It has been a turbulent year of extreme emotions for Holly Holm.
Nine months ago the New Mexico native was thrust into the limelight after a stunning and to the mainstream, shocking knockout victory over the ever-dominate Ronda Rousey at UFC 193.
Hello fight fans, this segment (formerly ‘How it Should Have Ended’) is getting a rebrand in honor of some of the new changes rolling out post UFC 200. As the old saying goes: “The more things change, the more Brock Lesnar shows up and completely wrecks anything not nailed to the floor.”
When Dana White walked up behind the tall, invigorated posture of Amanda Nunes to wreathe her waist with gold at UFC 200, it marked the fifth time in six of the promotion’s last title fights that champions have fallen in attempt to defend their title. Nunes inherited the throne of a bantamweight division that feels as though it will forever be in constant flux. That is unless of course she can find her dominating rhythm against any emerging talent.
The modern day label of mixed martial arts is simply: prize fighting.
Prize fighting is an avenue that filters a long line of men and women who can either reach the summit of elite fighting or simply crumble under circumstance. But once the external factors of prize fighting such as the lights, media scrutiny and packed arenas all become stripped, a fighter is always left with one thing: themselves. In that, humanity is found.
The admittance of time away from the octagon for a mixed martial artist often doesn’t come in an ideal package. That unfortunate fate fell upon the shoulders of Mitch Clark last summer due to a freak injury he sustained when a needle broke off into his arm while receiving intramuscular stimulation. The injury forced Clark to step away from the savoury opportunity to compete in his hometown of Saskatoon when the UFC made its debut in the city in August 2015. He underwent surgery to remove the instrument from his flesh and is now suiting up to make his long awaited return on July 7 at UFC Fight Night 90 against Irishman Joseph Duffy.
The fragile basis of mixed martial arts in Ontario is one that stands against the rigid enforcement of the Ontario Athletic Commission. Since the introduction of Commissioner Ken Hayashi in 2011, Ontario has faced a rapid decline in professional shows. Many provincial promoters who have crossed paths with Hayashi have had no qualms in openly expressing their disdain for the commission and Hayashi himself, as they too have fallen victim to the OAC’s strong demands.
At a recent social gathering, I was asked whether or not fighting is like “Miss Congeniality” or Ronda Rousey. The comparison is a bit strange, right? One is frequently known as one of the most beautiful women on earth with well-known roles as a Hollywood bad ass, and the other one is Ronda Rousey.
Under scrutinizing lights, Michael Bisping achieved what many active fighters consider the pinnacle at UFC 199. In a fight that felt riddled with doubts of Bisping’s worth and a landslide of favour for the former champion Luke Rockhold, the Englishmen struck gold with the placement of a perfect fist to an exposed chin.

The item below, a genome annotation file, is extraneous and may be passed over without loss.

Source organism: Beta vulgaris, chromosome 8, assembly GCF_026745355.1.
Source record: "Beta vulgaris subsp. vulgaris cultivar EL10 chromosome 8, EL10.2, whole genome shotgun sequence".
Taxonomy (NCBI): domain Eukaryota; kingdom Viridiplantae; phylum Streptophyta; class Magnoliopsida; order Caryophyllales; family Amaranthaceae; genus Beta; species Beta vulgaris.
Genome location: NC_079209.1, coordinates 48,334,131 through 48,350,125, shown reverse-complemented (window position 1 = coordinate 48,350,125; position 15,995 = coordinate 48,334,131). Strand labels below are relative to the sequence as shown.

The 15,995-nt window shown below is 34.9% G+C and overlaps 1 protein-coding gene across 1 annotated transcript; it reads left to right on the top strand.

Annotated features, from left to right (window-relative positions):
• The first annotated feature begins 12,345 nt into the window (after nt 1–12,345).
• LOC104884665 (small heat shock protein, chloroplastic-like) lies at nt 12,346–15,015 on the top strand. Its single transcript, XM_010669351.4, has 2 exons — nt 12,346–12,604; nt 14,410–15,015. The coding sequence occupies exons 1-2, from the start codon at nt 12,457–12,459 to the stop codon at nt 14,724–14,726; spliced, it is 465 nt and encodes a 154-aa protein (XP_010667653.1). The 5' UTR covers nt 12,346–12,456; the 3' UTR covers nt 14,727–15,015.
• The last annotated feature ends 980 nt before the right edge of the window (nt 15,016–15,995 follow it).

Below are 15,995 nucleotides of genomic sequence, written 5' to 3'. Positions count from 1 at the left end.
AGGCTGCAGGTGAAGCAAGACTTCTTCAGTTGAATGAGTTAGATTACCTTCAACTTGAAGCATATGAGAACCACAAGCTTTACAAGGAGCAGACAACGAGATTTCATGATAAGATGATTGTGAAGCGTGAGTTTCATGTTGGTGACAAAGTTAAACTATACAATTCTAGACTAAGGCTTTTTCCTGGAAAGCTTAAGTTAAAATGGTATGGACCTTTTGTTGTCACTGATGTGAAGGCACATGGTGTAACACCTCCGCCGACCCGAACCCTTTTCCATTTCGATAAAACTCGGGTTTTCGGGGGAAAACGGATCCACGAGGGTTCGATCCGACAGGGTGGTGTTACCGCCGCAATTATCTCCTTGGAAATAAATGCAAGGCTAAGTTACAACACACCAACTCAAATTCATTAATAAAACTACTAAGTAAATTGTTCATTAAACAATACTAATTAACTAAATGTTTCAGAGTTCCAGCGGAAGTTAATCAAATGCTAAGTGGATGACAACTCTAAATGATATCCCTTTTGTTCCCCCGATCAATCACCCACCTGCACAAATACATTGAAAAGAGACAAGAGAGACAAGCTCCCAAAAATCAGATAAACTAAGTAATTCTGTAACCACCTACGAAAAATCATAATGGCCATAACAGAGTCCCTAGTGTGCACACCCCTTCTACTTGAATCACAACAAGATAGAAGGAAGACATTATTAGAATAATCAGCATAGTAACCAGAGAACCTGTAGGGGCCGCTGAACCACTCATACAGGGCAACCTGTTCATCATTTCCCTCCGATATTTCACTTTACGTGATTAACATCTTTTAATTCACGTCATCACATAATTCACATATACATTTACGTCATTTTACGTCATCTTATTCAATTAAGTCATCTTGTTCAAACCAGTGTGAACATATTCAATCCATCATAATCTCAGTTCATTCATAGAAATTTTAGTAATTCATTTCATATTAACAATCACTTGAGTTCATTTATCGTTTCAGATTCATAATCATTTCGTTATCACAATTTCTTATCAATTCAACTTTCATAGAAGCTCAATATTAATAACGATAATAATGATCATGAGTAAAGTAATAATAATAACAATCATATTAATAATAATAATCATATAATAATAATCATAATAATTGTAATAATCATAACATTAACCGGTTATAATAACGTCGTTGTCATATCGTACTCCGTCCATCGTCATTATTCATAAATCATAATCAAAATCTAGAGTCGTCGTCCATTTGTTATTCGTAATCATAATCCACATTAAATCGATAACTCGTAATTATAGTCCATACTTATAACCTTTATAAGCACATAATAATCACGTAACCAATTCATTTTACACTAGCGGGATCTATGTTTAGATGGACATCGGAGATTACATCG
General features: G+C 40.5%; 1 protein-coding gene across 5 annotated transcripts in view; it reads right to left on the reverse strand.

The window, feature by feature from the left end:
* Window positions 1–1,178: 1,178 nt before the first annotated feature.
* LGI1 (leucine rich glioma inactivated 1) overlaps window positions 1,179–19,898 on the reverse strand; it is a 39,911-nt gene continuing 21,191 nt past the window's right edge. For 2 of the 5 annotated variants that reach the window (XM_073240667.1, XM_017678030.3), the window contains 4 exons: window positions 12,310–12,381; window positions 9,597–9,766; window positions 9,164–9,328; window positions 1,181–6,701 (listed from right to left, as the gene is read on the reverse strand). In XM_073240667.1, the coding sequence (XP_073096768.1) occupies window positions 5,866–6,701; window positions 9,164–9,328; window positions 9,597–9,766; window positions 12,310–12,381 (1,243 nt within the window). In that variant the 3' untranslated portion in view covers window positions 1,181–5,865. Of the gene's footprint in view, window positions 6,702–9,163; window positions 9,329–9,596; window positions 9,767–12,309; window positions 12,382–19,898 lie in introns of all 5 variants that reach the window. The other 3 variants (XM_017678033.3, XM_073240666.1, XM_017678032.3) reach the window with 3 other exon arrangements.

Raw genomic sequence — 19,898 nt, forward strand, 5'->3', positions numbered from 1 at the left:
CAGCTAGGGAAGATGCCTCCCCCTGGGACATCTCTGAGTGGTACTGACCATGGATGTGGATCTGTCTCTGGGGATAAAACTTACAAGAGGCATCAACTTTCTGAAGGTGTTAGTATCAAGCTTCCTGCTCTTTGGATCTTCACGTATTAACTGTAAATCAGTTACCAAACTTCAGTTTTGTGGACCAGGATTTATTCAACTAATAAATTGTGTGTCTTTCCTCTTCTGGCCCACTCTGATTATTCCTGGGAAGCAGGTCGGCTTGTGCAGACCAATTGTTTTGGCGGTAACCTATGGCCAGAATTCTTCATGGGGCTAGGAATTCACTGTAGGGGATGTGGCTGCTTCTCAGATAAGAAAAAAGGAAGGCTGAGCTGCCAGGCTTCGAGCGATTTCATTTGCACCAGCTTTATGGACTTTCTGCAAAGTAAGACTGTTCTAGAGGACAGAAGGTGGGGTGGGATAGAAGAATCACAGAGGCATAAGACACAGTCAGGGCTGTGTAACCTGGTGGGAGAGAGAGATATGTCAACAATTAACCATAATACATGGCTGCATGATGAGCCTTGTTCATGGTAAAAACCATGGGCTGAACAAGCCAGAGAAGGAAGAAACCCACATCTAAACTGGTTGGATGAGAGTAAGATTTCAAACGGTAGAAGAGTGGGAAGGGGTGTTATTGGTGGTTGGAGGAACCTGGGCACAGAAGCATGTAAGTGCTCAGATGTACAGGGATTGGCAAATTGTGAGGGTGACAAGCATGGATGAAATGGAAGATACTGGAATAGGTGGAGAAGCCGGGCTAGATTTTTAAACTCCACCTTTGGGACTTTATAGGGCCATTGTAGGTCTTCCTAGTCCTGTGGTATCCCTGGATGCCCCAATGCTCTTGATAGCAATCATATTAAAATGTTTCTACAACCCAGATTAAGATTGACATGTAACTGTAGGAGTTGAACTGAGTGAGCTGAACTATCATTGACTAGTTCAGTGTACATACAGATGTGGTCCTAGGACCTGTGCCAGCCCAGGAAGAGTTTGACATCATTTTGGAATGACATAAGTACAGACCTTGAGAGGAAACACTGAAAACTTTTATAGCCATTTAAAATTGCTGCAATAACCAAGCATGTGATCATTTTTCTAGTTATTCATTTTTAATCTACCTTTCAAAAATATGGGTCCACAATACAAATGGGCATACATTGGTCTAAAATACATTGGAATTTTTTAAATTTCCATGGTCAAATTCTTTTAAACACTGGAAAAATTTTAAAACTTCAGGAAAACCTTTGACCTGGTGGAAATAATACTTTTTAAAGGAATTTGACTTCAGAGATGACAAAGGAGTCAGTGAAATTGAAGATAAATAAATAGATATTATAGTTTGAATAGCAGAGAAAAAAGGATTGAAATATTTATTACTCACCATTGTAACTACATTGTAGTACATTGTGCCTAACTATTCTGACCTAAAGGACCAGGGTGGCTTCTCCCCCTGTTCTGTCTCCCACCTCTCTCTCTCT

It’s been well over a year since Oliver Vadnais has stepped into his domain, one embraced by a caged fence and a volatile crowd. His last professional mixed martial arts appearance came against Kyle Post at Global Warriors 2, where the lightweight earned himself a first-round technical knockout.
Whoa, nelly. We really stepped in it this time! Take a seat, buckle up and watch me meticulously break down all the rollercoaster fights from the past weekend in How it Should Have Ended: UFC 199 Edition!
There is something eerily unsettling watching the erosion of a fighter’s former self. Especially if that self is decorated with a momentum of victories, UFC gold and creativity. For Renan Barão, a move to the featherweight division felt as though it was his inevitable claim of relief after a string of disappointing memories haunting him from the bantamweight division. But against Jeremy Stephens, the Brazilian’s introduction to the weight class came with a decision loss and a few cracks to the skull from one of the division’s hardest hitters. It’s difficult to say whether Barão’s experiment in trying to find a home at featherweight should be solely decided by his loss at the MGM Grand on Sunday.
What’s that? You wanted a play-by-play recap and deep analysis of the biggest MMA bouts over the weekend? Sorry, the only thing we’ve got here is your monthly PPV caricature in “How it Should Have Ended: UFC 198 Edition!”
Greetings, fight fans! Today we’re analyzing/throwing big rocks at UFC 197’s main card, while sitting high atop our glass houses on the internet in my monthly column: How it Should Have Ended!
When looking to dissect Conor McGregor’s undoing of UFC 200 in the last 48 hours, whether it’s through his astronomical social media presence or lengthy disappearances, it’s been clear that the Irishman’s latest statement speak volumes. His use of power to generate shockwaves across the internet has all been a part of his carefully calculated approach to redeem himself of his recent actions.
After publishing perhaps one of the most damaging tweets in mixed martial arts history Tuesday, Conor McGregor exemplified his global reach. His three-lined poem about retirement, still unclear in nature as the man is brilliant at mental warfare, fell on the eyes of fans and promotion alike as a riddle unwilling to be answered.